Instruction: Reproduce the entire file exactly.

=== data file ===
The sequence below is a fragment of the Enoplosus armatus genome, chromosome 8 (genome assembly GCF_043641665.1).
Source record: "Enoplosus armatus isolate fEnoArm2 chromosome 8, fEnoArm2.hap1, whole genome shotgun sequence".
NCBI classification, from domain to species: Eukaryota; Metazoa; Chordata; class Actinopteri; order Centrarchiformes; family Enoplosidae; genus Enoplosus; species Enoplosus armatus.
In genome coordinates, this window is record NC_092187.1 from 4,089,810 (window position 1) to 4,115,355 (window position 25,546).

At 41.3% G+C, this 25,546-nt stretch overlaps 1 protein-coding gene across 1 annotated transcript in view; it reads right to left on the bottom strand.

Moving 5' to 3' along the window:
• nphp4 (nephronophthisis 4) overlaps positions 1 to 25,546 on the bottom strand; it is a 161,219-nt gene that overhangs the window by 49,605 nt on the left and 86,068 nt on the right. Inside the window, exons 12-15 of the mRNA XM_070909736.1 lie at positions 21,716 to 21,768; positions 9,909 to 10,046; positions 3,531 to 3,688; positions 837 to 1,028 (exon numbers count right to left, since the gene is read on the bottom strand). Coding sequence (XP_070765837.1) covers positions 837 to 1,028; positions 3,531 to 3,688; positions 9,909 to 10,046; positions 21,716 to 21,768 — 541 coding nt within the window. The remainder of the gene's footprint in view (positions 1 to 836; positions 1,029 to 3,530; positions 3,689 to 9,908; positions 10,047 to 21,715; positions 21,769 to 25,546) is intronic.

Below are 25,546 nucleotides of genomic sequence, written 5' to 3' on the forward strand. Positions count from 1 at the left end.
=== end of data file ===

The sequence below is a fragment of the Enoplosus armatus genome, chromosome 8 (genome assembly GCF_043641665.1).
Source record: "Enoplosus armatus isolate fEnoArm2 chromosome 8, fEnoArm2.hap1, whole genome shotgun sequence".
NCBI classification, from domain to species: Eukaryota; Metazoa; Chordata; class Actinopteri; order Centrarchiformes; family Enoplosidae; genus Enoplosus; species Enoplosus armatus.
In genome coordinates, this window is record NC_092187.1 from 4,089,810 (window position 1) to 4,115,355 (window position 25,546).

At 41.3% G+C, this 25,546-nt stretch overlaps 1 protein-coding gene across 1 annotated transcript in view; it reads right to left on the bottom strand.

Moving 5' to 3' along the window:
• nphp4 (nephronophthisis 4) overlaps positions 1 to 25,546 on the bottom strand; it is a 161,219-nt gene that overhangs the window by 49,605 nt on the left and 86,068 nt on the right. Inside the window, exons 12-15 of the mRNA XM_070909736.1 lie at positions 21,716 to 21,768; positions 9,909 to 10,046; positions 3,531 to 3,688; positions 837 to 1,028 (exon numbers count right to left, since the gene is read on the bottom strand). Coding sequence (XP_070765837.1) covers positions 837 to 1,028; positions 3,531 to 3,688; positions 9,909 to 10,046; positions 21,716 to 21,768 — 541 coding nt within the window. The remainder of the gene's footprint in view (positions 1 to 836; positions 1,029 to 3,530; positions 3,689 to 9,908; positions 10,047 to 21,715; positions 21,769 to 25,546) is intronic.

Below are 25,546 nucleotides of genomic sequence, written 5' to 3' on the forward strand. Positions count from 1 at the left end.